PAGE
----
I agree. They are wonderful people who welcome strangers to this nation surrounded by Buddhist stupas, Hindu temples, Christian churches and Muslim mosques, and the last remaining synagogue, Musmeah Yeshua, located in Yangon at No. 85 26th St.

Home to a small Jewish community, the synagogue, whose name means “brings forth salvation,” is about 100 years old and is open every day.

And who is keeping this tiny Jewish community of about eight Jewish families and a small Israel Embassy staff alive? Until his death last month at the age of 65, Moses Samuels, known in the neighborhood as Than Lwin, was always on hand. He was often seen on 26th St. greeting his fellow Burmese, who recognize that he and his son, Sammy Samuels, have carried on their shoulders the weight of Jewish history in Burma.

Sammy Samuels, who lives in New York City and Rangoon, is considered the driving force as he raises funds for the synagogue.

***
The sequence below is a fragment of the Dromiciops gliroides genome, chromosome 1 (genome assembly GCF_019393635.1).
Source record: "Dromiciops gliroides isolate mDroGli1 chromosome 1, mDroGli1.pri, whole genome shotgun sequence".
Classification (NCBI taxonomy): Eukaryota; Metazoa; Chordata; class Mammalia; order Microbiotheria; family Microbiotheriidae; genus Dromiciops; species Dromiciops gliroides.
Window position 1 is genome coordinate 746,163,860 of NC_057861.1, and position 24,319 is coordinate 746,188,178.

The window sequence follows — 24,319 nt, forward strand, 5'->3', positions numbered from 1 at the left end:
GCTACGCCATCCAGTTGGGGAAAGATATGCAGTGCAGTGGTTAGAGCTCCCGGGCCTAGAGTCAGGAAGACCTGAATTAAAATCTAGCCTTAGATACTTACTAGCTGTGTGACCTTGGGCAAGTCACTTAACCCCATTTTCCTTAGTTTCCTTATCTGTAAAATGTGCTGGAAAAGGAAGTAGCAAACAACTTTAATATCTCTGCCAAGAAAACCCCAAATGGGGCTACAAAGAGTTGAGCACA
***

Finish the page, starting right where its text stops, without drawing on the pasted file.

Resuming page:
Together with his late father, the younger Samuels established “Myanmar Shalom Travels,” whose mission it is “to keep the Jewish spirit alive in Burma.” The firm’s profits go to the synagogue.

When he is in town, he conducts services in Hebrew. The younger man, whose name in Burmese is Aung Soe Lwin, was graduated with high honors from Yeshiva University.

He helps in the synagogue and works on business projects, now that Burma has opened up to the West, including aiding in building the city’s tourist infrastructure. He has established two small hotels, York Residence and Lotus Boutique House in Rangoon.

The interior of the synagogue, with its beautiful stained glass windows, stands similar in style to the grand Magen David synagogue in Calcutta, India, with its soaring ceiling, memorial lamps suspended in midair, pale beams over a carved bima, located in the center of the prayer hall, and surrounded by benches for the worshippers. Above is a women’s gallery.

Happily, from time to time, there is a minyan, the result of someone having to recite a memorial prayer, or, on occasion, a group of Israeli, American or Australian Jews arriving during the tourist season at the synagogue, which remains one of 188 sites on the list of Yangon Heritage Buildings.

A few years ago, mostly Jews visited this house of worship. But, “we now also have many non-Jewish visitors coming to see the building,” Sammy Samuels said, adding. “Yangon Synagogue ranks third out of 87 attractions in Yangon.”